The Supreme Court is no longer relevant.
Long viewed as the last bastion protecting the individual from the rapacious powers of the federal government, SCOTUS, in the name of Chief Justice John Roberts, declared themselves meaningless.
If government can compel individuals to purchase a private product under the guise of its taxing authority, even when the government itself argued that the individual mandate was not a tax, then the government can compel individuals to do anything they choose.
The Supreme Court is no longer relevant.
The healthcare decision was a gigantic legal victory for President Obama. The politics will in my view be 50-50. I tip my hat to the legal team of Fox News, which gave by far the most professionally accurate coverage of the decision (I always call them as I see them). There will now be much unhappiness and probably anger from the right against Chief Justice Roberts for his historic vote (along with the court liberals) that kept the mandate alive.
While the decision was a historic legal and legacy victory for President Obama, I doubt the decision will ultimately help or hurt either party.
Americans may recall that President Obama promised, “If you like your healthcare plan, you can keep your healthcare plan.” While this mandated coverage in the healthcare reform legislation was desired by many people who are willing to pay the cost, there were certainly other medical insurance consumers who preferred their lower cost coverage. However, contrary to the president’s assurance, they were not permitted to keep their preferred lower-cost healthcare plans.
As we wait for the Supreme Court to rule on the Affordable Care Act, I remain hopeful that this is the first step in reining in an unruly progressive state. Should the SCOTUS strike down the whole law — or even just the individual mandate — it is a sign that there is indeed a limit to federal power.
Still, feminist groups on the left have been lining up to defend ObamaCare in the weeks leading up to this decision and to “keep fighting” for the law’s survival.
The GOP cannot spend time discussing the possible overturn of ObamaCare without offering a reasonable alternative.
It should be quite apparent that we are in dire need of healthcare reform, particularly as our population ages. To simply denigrate ObamaCare without providing a roadmap that leads to a much-needed solution would be irresponsible and politically detrimental.
Republicans need to put together a group of people who actually know something about healthcare. They can start by looking back at the recommendations the President's Council on Bioethics under President Bush put together.
Insurance companies will not be driven out of business. They will simply not insure.
Their model has always been passing the costs through and calculating the cost based on the risk.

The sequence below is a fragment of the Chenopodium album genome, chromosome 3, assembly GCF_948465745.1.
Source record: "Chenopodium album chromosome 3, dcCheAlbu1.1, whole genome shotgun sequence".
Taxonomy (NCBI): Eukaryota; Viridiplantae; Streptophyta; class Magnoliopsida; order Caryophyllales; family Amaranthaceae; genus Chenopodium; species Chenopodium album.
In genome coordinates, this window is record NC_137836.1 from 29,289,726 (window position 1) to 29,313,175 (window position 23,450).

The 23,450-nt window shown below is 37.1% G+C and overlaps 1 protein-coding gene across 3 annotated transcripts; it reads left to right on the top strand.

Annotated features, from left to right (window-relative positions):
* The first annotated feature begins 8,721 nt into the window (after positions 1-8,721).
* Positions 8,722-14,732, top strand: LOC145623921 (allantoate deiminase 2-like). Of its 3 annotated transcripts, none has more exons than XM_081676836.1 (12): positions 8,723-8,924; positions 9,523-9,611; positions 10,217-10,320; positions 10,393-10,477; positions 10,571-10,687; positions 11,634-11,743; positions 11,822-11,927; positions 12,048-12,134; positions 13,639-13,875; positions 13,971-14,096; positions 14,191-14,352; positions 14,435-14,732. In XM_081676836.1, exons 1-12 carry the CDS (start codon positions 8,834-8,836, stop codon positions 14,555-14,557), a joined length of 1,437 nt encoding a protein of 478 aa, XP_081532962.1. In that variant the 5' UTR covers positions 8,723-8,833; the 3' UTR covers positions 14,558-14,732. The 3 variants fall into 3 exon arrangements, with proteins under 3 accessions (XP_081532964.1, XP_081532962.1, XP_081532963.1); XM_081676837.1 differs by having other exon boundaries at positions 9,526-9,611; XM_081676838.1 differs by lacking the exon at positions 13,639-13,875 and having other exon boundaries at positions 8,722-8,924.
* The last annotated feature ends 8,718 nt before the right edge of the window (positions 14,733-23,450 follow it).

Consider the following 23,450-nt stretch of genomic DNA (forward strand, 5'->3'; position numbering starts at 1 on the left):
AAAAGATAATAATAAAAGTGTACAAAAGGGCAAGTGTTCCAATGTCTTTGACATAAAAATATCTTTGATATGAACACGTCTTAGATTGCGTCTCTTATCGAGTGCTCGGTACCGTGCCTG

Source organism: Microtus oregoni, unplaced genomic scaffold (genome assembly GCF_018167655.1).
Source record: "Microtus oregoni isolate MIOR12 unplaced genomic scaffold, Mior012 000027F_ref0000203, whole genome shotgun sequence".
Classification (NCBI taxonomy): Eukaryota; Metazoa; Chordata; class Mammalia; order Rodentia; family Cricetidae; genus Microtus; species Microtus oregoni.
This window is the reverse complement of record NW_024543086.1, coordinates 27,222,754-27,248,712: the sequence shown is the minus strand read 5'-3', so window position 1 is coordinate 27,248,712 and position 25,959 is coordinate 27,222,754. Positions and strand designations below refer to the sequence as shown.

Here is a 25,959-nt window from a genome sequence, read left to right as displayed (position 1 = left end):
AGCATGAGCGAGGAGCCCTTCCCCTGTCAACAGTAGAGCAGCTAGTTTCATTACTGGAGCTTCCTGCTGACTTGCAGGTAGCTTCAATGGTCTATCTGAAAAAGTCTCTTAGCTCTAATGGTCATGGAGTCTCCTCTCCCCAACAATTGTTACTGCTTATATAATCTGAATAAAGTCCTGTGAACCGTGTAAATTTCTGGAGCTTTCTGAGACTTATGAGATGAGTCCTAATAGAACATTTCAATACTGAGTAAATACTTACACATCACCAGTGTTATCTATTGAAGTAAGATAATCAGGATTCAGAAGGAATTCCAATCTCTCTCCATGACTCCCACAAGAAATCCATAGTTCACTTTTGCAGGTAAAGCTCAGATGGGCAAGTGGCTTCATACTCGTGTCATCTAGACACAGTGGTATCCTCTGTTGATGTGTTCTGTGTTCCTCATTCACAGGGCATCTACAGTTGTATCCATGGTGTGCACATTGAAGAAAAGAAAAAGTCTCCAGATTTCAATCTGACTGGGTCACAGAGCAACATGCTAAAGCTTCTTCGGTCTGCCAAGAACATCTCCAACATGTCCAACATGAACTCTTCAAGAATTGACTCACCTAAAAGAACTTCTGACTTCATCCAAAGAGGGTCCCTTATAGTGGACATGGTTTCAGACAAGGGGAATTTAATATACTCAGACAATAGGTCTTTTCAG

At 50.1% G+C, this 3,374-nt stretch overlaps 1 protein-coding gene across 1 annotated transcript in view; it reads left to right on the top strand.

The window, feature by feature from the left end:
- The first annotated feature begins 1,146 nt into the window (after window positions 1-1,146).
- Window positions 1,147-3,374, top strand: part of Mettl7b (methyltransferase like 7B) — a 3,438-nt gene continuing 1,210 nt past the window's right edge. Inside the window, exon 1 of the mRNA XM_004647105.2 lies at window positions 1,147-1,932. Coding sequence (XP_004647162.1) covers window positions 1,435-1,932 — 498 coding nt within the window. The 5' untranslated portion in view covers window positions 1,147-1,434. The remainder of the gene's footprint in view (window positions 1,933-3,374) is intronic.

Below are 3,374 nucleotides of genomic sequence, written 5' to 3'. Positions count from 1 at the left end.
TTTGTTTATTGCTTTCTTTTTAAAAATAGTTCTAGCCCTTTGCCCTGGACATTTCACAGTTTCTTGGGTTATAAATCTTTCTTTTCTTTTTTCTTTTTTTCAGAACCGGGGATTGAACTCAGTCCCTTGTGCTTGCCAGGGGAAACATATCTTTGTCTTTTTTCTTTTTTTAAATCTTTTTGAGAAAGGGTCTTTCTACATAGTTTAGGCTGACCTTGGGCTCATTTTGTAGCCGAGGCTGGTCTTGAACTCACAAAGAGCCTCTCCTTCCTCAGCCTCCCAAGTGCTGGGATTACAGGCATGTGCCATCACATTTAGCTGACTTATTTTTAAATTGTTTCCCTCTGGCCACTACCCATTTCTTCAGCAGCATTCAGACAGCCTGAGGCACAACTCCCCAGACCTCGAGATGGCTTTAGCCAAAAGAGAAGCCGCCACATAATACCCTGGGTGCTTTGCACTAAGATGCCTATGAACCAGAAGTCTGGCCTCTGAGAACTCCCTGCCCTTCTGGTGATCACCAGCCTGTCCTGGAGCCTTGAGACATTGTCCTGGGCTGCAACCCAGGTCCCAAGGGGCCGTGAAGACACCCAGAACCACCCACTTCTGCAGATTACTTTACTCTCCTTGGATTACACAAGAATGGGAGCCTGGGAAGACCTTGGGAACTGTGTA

Mandates on insurance companies can work if we have the stomach for the cost of the mandates, but the higher cost will discourage even more from paying in, which will make the pool even more expensive to stay in.
If the Supreme Court declares the individual mandate in ObamaCare unconstitutional, can it sever the mandate from the remainder of the bill?
If it can’t, the entire legislation is declared null and void. If this is the eventual outcome, Congress must commence from ground zero again.
The optimists on Charlie Rose Wednesday night said it’s likely the vote would be 6-3 to preserve ObamaCare. Turning back the way of life since FDR seemed unrealistic. The war of ideas between centralization and decentralization is supposed to have been settled at Cemetery Ridge. But this is not over. Sen. Mike Lee (R) of Utah said 5-4 turning back the Obama initiative.
Pundits say it is as important as Brown v. Board of Education. It is a good comparison in that yes, what the court rules this week will change America. I felt the best perspective was in an editorial, "Bracing for the Court," in the New York Sun. They compare the challenge today to an appeal to the Supreme Court in 1935 by a family of kosher butchers, challenged the constitutionality of the National Industrial Recovery Act, which was the centerpiece of the New Deal. They appealed to the Supreme Court on much the same grounds as the states are now making their appeal on healthcare.
If the other 49 states want compulsory healthcare insurance, there is no reason why they cannot have it if permitted under their constitutions. However, there is no reason for the federal government to impose ObamaCare on the 26 states contesting its constitutionality.
Without getting into the technical merits of the constitutionality of ObamaCare, clever attorneys can cogently argue both sides of the issue. However, the case for ObamaCare requires an Orwellian expansion of the Commerce Clause which few Americans can understand.
UltraViolet, a group aimed at expanding women’s rights and combating sexism, has launched a campaign in favor of ObamaCare. As UltraViolet puts it, “the big healthcare bill that President Obama signed has a ton of benefits in it that impact women specifically:”
1. Being a woman is no longer a "pre-existing condition."
2. Insurance companies can't charge you more for being a woman either.
3. Having a pap smear still sucks, but at least you don't have to shell out a co-pay for it.
4. You also don't need a co-pay for birth control anymore.
5. Have kids? Or want to? The law helps with that too.
That’s the key word — “specifically.” Too often, women’s groups on the left are focused on negotiating specific benefits for women without considering the larger impact these “advantages” have on the economy and our freedom.